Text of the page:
New York American Water customers will attend a board meeting of the Jericho Water District on Feb. 7 to plead a case for consolidation. The purpose is to see if Jericho Water would be willing to absorb customers in the Sea Cliff district under its jurisdiction in the event of a state condemnation of the private company.
“County Legislator Lafazan contacted Jericho Water stating that certain New York American Water customers wanted to address the board regarding this issue,” said Peter Logan, the superintendent of Jericho Water.
Josh Lafazan, a Democrat from Syosset, worked with George Pombar, the Glen Head-Glenwood Civic Association’s president, to broker a meeting. “My heart broke when I heard what was happening to hardworking men and women who did nothing wrong, and I wanted to take action,” Lafazan said.
Lafazan reached out to Thomas Abbate, the chairman of Jericho Water, to arrange for local customers to appeal to the board about why consolidation is the best move, although it was emphasized that Jericho Water could not directly initiate the process.
“Expansion of the district’s boundaries is a complex undertaking, which is not within the unilateral control of the district itself,” Logan said.
Neighboring legislator Delia DeRiggi-Whitton, a Democrat from Glen Cove, has been seeking action from the state about consolidation for months. “The governor’s office is not committed to anything as far as final solutions, but they’re also exploring options,” she said.
DeRiggi said that the meeting with Jericho Water would determine if the district would be interested in servicing Sea Cliff’s customers, if consolidation is possible, and what it would entail. “Ultimately, it’s going to come down to expenses,” DeRiggi said. “We’re far from a solution, there’s just not enough information yet.”
And expenses, it seems, are scarce. In the months following exorbitant rate increases from NYAW — most of which account for property taxes — customers in the Sea Cliff district called for a local takeover, by the town and the county, to condemn the company.
NYAW President Carmen Tierno said that the company is continuing to pursue additional tax relief meaures to relieve its Sea Cliff customers of paying property tax surcharges.
“We terminated the RAC/PTR Surcharge of $26.95 per month, and reduced the Incremental Property Tax Surcharge (IPTS) by about $10.75 per month,” Tierno said. Together, this represents an annual reduction of $398.48 for the average residential customer.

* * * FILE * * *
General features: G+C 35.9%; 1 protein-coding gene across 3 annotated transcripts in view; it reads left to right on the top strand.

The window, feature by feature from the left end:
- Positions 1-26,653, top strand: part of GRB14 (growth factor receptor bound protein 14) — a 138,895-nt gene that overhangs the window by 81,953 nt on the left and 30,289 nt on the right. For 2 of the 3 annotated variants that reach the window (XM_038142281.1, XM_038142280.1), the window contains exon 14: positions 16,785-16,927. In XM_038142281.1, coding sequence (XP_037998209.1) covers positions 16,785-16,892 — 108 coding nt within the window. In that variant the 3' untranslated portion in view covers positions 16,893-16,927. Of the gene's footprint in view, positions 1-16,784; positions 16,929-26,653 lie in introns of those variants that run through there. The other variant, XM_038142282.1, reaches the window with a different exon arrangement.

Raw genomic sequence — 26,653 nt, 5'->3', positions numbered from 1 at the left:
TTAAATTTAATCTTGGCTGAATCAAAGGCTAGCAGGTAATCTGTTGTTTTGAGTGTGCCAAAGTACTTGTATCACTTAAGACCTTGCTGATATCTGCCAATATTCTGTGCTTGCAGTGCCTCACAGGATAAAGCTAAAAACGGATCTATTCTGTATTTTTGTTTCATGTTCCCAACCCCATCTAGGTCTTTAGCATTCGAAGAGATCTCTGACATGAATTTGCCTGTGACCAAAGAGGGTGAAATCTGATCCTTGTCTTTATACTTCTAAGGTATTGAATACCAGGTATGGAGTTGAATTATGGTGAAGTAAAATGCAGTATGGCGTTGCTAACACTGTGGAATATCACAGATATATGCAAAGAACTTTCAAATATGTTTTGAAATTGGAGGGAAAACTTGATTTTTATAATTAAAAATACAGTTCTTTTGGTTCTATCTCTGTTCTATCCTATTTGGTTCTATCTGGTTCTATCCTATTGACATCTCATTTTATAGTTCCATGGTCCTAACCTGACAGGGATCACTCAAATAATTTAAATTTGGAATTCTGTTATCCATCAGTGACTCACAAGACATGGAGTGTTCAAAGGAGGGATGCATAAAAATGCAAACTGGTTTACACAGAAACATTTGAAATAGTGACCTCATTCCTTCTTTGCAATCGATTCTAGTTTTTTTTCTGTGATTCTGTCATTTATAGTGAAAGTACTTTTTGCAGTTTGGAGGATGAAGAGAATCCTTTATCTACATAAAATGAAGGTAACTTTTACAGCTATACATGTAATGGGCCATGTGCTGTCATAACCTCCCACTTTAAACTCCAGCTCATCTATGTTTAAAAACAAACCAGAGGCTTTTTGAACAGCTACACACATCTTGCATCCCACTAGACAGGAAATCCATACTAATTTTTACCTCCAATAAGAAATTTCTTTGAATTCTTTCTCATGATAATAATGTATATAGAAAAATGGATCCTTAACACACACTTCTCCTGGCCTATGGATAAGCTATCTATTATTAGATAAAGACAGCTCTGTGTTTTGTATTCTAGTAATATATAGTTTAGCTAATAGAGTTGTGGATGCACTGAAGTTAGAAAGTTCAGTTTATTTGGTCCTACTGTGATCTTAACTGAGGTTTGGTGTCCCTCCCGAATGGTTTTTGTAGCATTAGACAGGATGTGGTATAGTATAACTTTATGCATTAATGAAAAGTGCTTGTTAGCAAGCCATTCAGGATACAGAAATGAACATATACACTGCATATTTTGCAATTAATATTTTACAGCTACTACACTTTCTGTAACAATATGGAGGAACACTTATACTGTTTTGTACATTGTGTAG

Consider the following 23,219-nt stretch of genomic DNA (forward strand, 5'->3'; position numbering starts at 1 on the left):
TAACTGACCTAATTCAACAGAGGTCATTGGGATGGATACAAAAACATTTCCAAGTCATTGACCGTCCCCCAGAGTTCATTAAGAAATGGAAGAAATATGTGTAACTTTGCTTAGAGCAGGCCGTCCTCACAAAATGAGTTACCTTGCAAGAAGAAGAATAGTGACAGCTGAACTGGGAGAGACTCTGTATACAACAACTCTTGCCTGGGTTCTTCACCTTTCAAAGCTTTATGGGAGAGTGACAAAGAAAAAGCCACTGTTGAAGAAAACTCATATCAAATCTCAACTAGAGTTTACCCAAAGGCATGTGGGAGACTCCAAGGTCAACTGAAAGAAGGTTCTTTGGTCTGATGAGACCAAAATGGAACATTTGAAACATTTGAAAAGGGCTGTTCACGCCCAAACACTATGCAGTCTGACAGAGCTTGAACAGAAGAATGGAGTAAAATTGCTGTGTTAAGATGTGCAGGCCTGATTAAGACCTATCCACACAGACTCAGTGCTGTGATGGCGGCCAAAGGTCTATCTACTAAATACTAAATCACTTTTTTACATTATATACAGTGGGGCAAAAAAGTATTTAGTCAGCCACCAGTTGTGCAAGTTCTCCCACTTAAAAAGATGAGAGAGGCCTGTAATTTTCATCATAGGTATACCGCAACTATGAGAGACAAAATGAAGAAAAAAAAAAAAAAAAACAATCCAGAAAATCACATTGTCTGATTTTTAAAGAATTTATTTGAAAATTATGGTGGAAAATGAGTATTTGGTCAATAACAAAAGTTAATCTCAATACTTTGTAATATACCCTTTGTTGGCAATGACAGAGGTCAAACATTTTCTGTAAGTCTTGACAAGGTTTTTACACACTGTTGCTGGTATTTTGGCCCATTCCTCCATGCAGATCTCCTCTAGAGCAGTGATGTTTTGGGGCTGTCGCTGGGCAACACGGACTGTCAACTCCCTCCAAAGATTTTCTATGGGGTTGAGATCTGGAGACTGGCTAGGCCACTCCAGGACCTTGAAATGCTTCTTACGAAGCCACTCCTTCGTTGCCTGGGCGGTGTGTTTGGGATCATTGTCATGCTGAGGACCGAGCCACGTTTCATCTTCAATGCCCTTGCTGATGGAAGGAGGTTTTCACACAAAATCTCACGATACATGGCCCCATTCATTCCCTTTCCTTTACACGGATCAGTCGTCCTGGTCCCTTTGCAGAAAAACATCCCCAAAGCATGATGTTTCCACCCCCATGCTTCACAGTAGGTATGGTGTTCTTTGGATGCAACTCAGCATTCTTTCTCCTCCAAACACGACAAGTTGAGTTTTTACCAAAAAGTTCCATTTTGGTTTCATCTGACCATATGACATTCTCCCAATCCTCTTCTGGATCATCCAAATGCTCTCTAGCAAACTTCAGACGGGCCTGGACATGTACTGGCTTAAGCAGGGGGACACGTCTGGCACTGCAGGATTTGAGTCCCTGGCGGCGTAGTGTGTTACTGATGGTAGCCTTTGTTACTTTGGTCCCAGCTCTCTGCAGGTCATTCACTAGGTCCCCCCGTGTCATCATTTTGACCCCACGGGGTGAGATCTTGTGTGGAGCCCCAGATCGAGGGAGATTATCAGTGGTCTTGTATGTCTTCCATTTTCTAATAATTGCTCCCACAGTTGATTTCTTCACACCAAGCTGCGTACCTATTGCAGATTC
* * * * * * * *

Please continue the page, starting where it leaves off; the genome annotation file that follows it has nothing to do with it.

Despite this, some residents believe the only way to drown out NYAW is for the state to intervene.
“The Town of Oyster Bay does not have the financial resources, and neither does Nassau County,” said Glen Head resident Bill Mozer. “The state has the resources to make this happen, and it’s going to take moving mountains in Albany for this issue to be turned over to the district.”
Lafazan first announced the meeting at North Shore School District’s Legislative Night, which excited residents.
“Just the fact that this step was taken is so nice to see, even though it should’ve been taken a long time ago,” said Agatha Nadel, a community activist from Glen Head. “There are no guarantees, but it’s a step forward in our fight, and hopefully if the state condemns [NYAW] we will be able to be [serviced] by Jericho Water.”
When asked if Jericho Water had the capacity to support Sea Cliff’s customers, Logan said, “It is premature to discuss the district’s capabilities to handle a theoretical expansion.”
Although a big conversation of “what ifs?” the push for consolidation under Jericho Water seems to be positive.
“Because Jericho Water is close by, it seems it could be a good avenue to explore,” DeRiggi said.
Pombar added, “Hopefully they’ll give us details on how we can move forward; at least we know where to spend our time now.”
Mozer believes that keeping the state on its toes is key in condemning NYAW once and for all. “There’s a logical sequence that seems to be moving along nicely, but we need to keep applying pressure to Cuomo to get the ball rolling,” he said.